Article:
Armada Helana Jacket (or here!) | Armada Lenox Insulated Pant


Similar to your jacket, you want pants that are thinly insulated and have some waterproofing (again, I look for 10k mm waterproofing and/or Gore-tex fabric!)  It can be hard to find a comfortable pant with a flattering fit that isn’t too pricey, but this year I’ve been really loving the pant pictured below by Armada.

Armada Lenox Insulated Pant

TIP –  did you know that the elastic piece under your pant goes OVER your boot?  Back in my rookie days, I always thought you were supposed to tuck in into your boot, but that is NOT the proper way.  If you put it over your boot, it keeps snow and water from getting inside to your socks!

Neck Gaiter

This is one of those things that lots of people go without, but it’s so important!! If it’s cold, having something to keep your neck and face warm is SUCH a game changer.  You can’t go wrong with the classic soft fleece gaiter from Turtle Fur that I’m wearing below – it’s the one I always go back to!

Turtle Fur Neck Gaiter


I prefer mitts, because they are more comfortable AND you can stick some hand warmers in there too if you want ;).  These ones from POC are my FAVORITE.

POC Women’s Mitts

If it’s especially cold, I’ll bring a thin pair of gloves with touch fingers to keep in my pocket so I can still use my phone!  I don’t typically layer gloves – if your gloves/mitts fit you correctly you shouldn’t be able to fit a layer underneath, and layering gloves is another thing that can actually make your hands colder!


I’m pretty picky about my beanies, and I tend to wear the same one over and over. Blake and I have been loving these cashmere beanies from Kit and Ace. For a less expensive option, this beanie from the North Face is my all-time favorite for skiing – I have it in three colors!  Blake and I also love Brixton beanies and you can get them in SO many colors!

Kit and Ace Cashmere Beanie


I’m a little biased because Blake worked with POC for years during his ski career, but I love their goggles the most. Goggles are another thing that really make the biggest difference – they help you see down the mountain with snow flying in your face, protect your eyes from the sun and it’s glare off the snow, and can help keep you warm on extra cold days.  I love POC’s Retina model that I’m wearing below – they come in several colors/lens colors.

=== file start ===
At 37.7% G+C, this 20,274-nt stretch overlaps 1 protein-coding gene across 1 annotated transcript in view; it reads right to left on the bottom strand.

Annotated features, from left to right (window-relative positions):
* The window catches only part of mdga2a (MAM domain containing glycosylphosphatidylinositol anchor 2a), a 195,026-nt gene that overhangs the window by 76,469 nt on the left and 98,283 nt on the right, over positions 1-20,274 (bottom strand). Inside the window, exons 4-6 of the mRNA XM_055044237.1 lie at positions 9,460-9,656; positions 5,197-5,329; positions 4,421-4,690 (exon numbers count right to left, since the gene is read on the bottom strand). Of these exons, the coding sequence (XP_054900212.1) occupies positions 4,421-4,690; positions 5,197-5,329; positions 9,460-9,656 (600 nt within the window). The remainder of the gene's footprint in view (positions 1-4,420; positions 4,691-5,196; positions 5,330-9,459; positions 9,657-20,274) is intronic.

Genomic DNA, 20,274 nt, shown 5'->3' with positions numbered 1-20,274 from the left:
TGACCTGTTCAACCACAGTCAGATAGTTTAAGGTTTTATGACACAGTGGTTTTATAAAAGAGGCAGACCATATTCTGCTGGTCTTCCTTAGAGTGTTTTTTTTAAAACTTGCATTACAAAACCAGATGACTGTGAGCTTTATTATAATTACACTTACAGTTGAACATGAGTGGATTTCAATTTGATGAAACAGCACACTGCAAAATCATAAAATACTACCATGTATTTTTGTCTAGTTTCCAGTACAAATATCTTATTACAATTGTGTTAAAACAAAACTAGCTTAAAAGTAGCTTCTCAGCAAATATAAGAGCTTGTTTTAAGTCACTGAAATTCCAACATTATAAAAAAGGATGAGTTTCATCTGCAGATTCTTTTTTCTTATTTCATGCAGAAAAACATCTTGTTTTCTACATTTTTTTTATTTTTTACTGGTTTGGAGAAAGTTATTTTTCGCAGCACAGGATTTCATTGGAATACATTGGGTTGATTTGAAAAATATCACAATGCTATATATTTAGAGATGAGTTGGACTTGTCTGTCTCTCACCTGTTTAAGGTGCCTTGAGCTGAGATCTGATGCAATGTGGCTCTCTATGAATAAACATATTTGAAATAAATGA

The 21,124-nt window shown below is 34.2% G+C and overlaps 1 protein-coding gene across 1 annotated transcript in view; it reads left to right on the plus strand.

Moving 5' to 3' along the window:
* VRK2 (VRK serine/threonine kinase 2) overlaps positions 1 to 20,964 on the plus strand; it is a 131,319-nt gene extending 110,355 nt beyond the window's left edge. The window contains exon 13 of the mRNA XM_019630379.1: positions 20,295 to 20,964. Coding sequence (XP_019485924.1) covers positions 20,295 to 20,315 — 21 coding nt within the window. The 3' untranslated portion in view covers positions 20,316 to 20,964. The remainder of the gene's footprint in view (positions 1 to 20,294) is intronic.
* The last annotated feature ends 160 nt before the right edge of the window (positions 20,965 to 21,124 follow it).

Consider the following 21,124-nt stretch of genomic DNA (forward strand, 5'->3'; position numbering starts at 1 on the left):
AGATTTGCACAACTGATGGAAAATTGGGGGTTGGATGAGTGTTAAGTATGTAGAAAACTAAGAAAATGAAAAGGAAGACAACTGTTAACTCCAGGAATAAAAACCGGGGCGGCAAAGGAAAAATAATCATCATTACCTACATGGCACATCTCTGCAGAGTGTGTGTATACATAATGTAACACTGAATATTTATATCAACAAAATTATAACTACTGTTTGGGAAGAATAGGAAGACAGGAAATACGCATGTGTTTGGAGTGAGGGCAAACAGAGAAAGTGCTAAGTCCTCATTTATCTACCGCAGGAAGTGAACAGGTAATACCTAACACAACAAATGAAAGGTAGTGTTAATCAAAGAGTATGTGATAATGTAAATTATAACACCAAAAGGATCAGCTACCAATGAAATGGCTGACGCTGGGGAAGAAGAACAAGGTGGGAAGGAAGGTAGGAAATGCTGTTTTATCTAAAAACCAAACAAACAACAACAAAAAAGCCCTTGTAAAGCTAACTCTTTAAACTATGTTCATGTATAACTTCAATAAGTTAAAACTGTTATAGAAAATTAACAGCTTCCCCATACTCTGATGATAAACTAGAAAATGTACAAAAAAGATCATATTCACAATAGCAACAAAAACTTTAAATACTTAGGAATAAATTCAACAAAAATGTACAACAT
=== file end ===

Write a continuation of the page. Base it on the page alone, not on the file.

POC Retina Goggles

If you’re needing the warmth, you’ll want to place your goggles so that they’re just over the edge of your hat and then pull your gaiter up under them (and over your nose). Always avoid the “goggle gap” (where you’ve got space between your hat and your goggles) unless you want to end up a Jerry of the Day.

Hand/Toe Warmers

Hand and/or toe warmers are a little extra thing that can help a lot on those especially cold days. I love to stick hand warmers in my mitts, and toe warmers help a lot on days when even wool socks aren’t cutting it, especially if you know you’ll be standing directly on the snow for a long time. One thing – I don’t love using toe warmers with my ski boots, since ski boots generally fit pretty snug. They actually have an adhesive side that sticks to your sock, but it can feel off sometimes – you’ll have to see how it feels for your boots!

To recap, remember it’s all about the layering!  If you have the proper layers, you’ll be ready for any weather/temperature.  If it’s warm but wet, you can take off your mid-layer and sport your waterproof outer layer/shell.  You get the picture!

Another tip – and this one is important – designate a special duffle bag or tote for your ski gear and KEEP IT ALL IN THERE and ready to go!  That way, when it’s time to go skiing you’re not searching in your garage for missing pieces, and you won’t end up on the mountain without your goggles or gloves.

I know that gathering the right stuff can be an investment, but if you spend any time in the cold/snow throughout the year I think it’s well worth it and should last your for years. You can even space it out – buy a piece or two each year until you’re stoked about your kit ;).

I hope this helps! Please comment or message me if you have any other questions on gear or layers – I want you to have fun in the snow! 🙂